By Curt Yeomans
During the Clayton County Board of Education's work session on Monday, school officials floated the idea of moving the district to a legal-services system, in which work would be handled by six law firms, rather than having one lead, legal-services provider.
In the past, the district's legal counsel -- whether it was an outside law firm, or an in-house general counsel -- oversaw all legal services for the district. That person, or firm, would call in supplemental providers, as necessary, to handle extra work.
In a presentation to the school board, School System Deputy Superintendent Stefanie Phillips said the district would use a firm from the pool as needed, based on the situation the school system was facing at the time. Areas to be covered ranged from construction law, to non-profit organizations, to tax anticipation notes, to litigation, to copyright issues.
Phillips said supplemental law firms are not likely to be needed by the district under the proposed legal-services plan. "The recommendation going to the board is that we use a pool of attorneys to handle our legal services," Phillips said. "That's so one attorney is not providing all of our legal services, and the district is not receiving only one legal opinion."
The firms in the proposed pool are: Marietta-based Brock, Clay, Calhoun and Rogers; Jonesboro-based Fincher, Denmark and Williams; and the Atlanta-based law firms of Alexander & Associates; Carlock, Copeland and Stair; Hollowell, Foster and Gepp, and The Weatherly Law Firm.
Based on per-hour legal fees provided to the school board members in their board packets, if the single most expensive attorney, or partner, from each firm were working for the district at the same time, the school system would be paying $1,365 for one hour of attorneys' time alone.
That figure does not include fees for paralegals, which could run between $65-$145 per hour, copying fees, which would cost between 10 cents and 30 cents per copy of a page, or faxing fees that range between 50 cents and $1 per page. Alexander & Associates also cited a $125 per hour fee for a law clerk.
The district has already spent $106,024 on legal services during fiscal year 2010, and is expected to spend another $219,000 on those services during the remainder of the fiscal year, according to a copy of the executive summary provided to school board members.
Phillips said none of the firms in the pool will be kept on retainer, however, and not all of the firms will be working for the district at the same time. In the case where multiple firms have expertise in an area, the district would use the cheapest firm, she said.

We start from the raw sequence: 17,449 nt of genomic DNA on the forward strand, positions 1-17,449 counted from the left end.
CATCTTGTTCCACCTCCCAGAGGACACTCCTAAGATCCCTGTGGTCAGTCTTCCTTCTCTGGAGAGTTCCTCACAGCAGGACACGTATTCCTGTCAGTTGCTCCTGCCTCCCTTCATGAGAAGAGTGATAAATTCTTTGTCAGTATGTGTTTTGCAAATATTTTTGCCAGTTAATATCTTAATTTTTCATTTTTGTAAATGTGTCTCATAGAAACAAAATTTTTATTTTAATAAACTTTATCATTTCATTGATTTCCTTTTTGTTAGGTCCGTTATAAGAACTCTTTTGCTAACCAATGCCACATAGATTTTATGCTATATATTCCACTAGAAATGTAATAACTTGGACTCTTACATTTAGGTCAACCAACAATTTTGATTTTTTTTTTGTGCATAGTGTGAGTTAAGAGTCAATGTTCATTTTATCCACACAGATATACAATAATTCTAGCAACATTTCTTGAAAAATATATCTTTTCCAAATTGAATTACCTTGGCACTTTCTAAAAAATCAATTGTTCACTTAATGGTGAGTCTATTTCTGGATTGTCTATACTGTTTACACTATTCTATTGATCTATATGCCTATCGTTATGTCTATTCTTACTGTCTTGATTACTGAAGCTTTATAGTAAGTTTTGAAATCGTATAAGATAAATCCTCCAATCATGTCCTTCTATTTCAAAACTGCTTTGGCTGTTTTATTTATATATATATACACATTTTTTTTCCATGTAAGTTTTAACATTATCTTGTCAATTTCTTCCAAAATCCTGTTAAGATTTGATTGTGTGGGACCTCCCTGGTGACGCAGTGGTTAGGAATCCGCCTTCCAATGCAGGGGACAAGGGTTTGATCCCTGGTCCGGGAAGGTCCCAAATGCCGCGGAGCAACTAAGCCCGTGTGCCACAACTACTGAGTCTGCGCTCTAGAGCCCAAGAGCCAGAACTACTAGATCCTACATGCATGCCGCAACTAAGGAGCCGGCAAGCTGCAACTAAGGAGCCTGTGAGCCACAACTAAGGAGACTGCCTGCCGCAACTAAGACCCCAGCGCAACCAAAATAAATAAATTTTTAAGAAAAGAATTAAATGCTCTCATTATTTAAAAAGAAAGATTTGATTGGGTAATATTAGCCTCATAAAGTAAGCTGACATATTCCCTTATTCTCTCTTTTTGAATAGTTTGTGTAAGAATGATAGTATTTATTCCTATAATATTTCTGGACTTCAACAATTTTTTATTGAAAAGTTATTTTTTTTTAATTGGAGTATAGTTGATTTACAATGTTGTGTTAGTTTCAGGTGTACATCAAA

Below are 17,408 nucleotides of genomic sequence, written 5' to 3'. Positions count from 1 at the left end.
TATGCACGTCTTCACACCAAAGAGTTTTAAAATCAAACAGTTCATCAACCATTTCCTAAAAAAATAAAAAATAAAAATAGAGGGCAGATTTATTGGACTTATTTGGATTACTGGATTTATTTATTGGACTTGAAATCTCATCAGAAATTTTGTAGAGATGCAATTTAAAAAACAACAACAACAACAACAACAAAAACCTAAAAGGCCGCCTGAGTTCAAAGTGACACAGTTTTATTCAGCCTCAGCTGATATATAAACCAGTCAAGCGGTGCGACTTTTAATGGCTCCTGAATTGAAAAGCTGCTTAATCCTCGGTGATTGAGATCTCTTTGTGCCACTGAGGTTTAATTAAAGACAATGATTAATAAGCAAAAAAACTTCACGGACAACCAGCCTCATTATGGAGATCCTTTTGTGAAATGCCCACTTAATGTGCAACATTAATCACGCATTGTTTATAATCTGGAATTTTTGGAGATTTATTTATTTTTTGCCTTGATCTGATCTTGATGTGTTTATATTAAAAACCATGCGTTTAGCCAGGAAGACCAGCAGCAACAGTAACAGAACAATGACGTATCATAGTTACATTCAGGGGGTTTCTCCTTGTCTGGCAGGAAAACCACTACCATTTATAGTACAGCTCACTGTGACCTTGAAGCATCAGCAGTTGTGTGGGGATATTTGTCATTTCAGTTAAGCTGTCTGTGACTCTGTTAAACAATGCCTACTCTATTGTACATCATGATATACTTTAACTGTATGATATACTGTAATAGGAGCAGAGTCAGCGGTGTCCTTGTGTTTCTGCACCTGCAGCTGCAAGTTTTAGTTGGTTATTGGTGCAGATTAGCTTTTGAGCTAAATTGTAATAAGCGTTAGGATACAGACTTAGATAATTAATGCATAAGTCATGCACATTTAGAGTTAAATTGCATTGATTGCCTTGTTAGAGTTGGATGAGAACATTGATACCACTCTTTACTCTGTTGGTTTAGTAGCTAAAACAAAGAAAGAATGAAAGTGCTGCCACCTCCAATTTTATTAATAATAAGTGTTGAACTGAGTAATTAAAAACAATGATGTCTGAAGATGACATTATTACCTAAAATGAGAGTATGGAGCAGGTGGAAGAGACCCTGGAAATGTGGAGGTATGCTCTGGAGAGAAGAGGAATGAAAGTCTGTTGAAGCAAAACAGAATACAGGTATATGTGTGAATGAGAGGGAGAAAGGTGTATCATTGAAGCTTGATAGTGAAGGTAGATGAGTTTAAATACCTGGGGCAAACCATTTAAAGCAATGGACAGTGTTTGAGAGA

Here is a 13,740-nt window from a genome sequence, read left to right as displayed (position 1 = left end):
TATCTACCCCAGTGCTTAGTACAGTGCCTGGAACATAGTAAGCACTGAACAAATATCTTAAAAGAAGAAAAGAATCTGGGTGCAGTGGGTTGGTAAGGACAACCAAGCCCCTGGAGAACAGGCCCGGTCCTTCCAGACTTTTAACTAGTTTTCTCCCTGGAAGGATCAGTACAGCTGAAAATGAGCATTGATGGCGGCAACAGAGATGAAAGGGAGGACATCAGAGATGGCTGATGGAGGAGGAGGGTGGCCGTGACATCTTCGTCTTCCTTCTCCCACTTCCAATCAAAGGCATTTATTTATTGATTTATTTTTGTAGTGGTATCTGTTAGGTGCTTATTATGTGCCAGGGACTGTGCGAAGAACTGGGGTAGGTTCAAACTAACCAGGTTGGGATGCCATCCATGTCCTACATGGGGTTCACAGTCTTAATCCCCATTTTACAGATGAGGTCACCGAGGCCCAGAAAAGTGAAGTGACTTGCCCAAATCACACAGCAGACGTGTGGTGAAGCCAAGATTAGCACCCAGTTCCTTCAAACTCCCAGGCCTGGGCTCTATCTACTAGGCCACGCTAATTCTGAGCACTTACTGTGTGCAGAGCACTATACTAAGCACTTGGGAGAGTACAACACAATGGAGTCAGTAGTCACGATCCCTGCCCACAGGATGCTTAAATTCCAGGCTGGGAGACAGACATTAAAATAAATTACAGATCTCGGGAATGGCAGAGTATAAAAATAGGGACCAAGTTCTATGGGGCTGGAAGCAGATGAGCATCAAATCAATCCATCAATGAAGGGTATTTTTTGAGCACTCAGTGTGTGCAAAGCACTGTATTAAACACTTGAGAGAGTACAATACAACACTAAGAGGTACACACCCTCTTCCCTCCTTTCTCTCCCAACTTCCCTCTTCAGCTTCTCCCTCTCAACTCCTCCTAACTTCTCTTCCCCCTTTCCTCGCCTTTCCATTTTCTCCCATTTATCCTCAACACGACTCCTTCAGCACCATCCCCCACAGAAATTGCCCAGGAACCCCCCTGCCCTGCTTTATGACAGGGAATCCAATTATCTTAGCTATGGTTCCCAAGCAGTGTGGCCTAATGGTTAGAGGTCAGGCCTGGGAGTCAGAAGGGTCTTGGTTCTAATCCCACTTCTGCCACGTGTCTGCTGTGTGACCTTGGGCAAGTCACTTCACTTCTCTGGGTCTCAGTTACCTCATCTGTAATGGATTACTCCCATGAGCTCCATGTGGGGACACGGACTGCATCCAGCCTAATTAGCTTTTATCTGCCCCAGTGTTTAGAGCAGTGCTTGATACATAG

"It's kind of like if you go shopping at multiple stores," Phillips said. "You just decide which one you want to patronize, based on what they have to offer."
Phillips told school board members the district put out a Request For Qualifications (RFQ) for legal-consultant services in August. All six firms responded, and a district evaluation committee determined all are capable of providing legal services to the district.
A copy of the evaluation results show "Satisfactory" ratings were given to Alexander & Associates (score: 77); Hollowell, Foster & Gepp (score: 77), and the Weatherly Law Firm (score: 77). The results also show an "Excellent" rating was given to Carlock, Copeland and Stair (score: 87), and Fincher, Denmark, and Williams (score: 89), while an "Outstanding" rating was given to Brock, Clay, Calhoun and Rogers (score: 95).
No information was provided about how the firms were graded, however, causing school board member, Jessie Goree, to voice some concern about the proposal.
"It would be nice to see what they were graded on," Goree said. "Before I vote on anything, I would need to see the rubric that was used."
Brock, Clay, Calhoun and Rogers is currently the district's lead legal-services provider. One of Fincher, Denmark and Williams' partners, Winston Denmark, is serving as legal counsel for the school board's ethics commission.
Phillips said Hollowell, Foster and Gepp has also done some work for the district as a supplemental legal-services provider on litigation cases in the past. She said she believed attorneys from Alexander and Associates, and Carlock, Copeland and Stair had also done some work for the district in the past, but she could not specify the nature of that work.
Glenn Brock, a partner from Brock, Clay, Calhoun and Rogers, and the district's main source of legal advice, said he was not familiar with the details of the proposed legal-services pool, because he was not consulted about it, other than his firm responding to the legal-services RFQ.
School board members expressed mixed feelings about the proposal. "I'm not a big fan of providing legal services by committee," said board member, Charlton Bivins. "This district has traditionally used one legal-services provider, and I'm inclined to think that's the way we ought to continue going."
However, School Board Chairperson Alieka Anderson said she supports the proposal. "I think it's an excellent idea," she said. "It's a way for people with expertise in certain areas to serve the district when their expertise is needed."
During the work session, Anderson also announced a time change for the school board's Nov. 2 business meeting. It will begin at 5:30 p.m., with the board going into executive session for an hour to discuss personnel matters, she said.
During the meeting, the board will vote on the legal-services proposal, as well as whether high school graduation cermonies will, again, be held at the Georgia Dome, and authorization for Brock to begin drafting a resolution pertaining to the de-annexation of 155 acres of school system property in the City of Riverdale.